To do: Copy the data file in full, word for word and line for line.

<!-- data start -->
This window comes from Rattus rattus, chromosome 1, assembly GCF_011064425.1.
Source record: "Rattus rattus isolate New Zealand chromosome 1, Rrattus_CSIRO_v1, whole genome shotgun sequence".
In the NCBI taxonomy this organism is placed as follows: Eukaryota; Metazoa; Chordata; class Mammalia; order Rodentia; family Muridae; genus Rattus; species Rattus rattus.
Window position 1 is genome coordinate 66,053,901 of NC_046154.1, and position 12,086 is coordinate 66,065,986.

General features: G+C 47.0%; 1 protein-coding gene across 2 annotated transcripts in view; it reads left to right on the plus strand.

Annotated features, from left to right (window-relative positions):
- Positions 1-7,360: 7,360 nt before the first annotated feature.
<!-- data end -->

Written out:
This window comes from Rattus rattus, chromosome 1, assembly GCF_011064425.1.
Source record: "Rattus rattus isolate New Zealand chromosome 1, Rrattus_CSIRO_v1, whole genome shotgun sequence".
In the NCBI taxonomy this organism is placed as follows: Eukaryota; Metazoa; Chordata; class Mammalia; order Rodentia; family Muridae; genus Rattus; species Rattus rattus.
Window position 1 is genome coordinate 66,053,901 of NC_046154.1, and position 12,086 is coordinate 66,065,986.

General features: G+C 47.0%; 1 protein-coding gene across 2 annotated transcripts in view; it reads left to right on the plus strand.

Annotated features, from left to right (window-relative positions):
- Positions 1-7,360: 7,360 nt before the first annotated feature.